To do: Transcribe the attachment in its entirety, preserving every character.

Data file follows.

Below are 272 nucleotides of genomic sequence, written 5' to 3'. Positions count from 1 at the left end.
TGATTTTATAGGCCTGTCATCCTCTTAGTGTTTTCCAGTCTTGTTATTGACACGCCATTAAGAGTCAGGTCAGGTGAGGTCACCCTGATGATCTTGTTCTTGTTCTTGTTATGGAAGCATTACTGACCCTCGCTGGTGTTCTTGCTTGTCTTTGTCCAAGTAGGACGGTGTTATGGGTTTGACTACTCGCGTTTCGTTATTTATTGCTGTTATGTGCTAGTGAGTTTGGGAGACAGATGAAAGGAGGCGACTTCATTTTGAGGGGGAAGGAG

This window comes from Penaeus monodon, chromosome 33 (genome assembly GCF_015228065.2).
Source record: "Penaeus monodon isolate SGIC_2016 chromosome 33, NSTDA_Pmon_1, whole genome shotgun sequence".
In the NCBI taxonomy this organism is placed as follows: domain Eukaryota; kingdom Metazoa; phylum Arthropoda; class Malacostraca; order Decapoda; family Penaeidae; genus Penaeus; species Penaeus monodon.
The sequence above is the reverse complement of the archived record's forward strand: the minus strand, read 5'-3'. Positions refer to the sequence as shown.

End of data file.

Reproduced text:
Below are 272 nucleotides of genomic sequence, written 5' to 3'. Positions count from 1 at the left end.
TGATTTTATAGGCCTGTCATCCTCTTAGTGTTTTCCAGTCTTGTTATTGACACGCCATTAAGAGTCAGGTCAGGTGAGGTCACCCTGATGATCTTGTTCTTGTTCTTGTTATGGAAGCATTACTGACCCTCGCTGGTGTTCTTGCTTGTCTTTGTCCAAGTAGGACGGTGTTATGGGTTTGACTACTCGCGTTTCGTTATTTATTGCTGTTATGTGCTAGTGAGTTTGGGAGACAGATGAAAGGAGGCGACTTCATTTTGAGGGGGAAGGAG

This window comes from Penaeus monodon, chromosome 33 (genome assembly GCF_015228065.2).
Source record: "Penaeus monodon isolate SGIC_2016 chromosome 33, NSTDA_Pmon_1, whole genome shotgun sequence".
In the NCBI taxonomy this organism is placed as follows: domain Eukaryota; kingdom Metazoa; phylum Arthropoda; class Malacostraca; order Decapoda; family Penaeidae; genus Penaeus; species Penaeus monodon.
The sequence above is the reverse complement of the archived record's forward strand: the minus strand, read 5'-3'. Positions refer to the sequence as shown.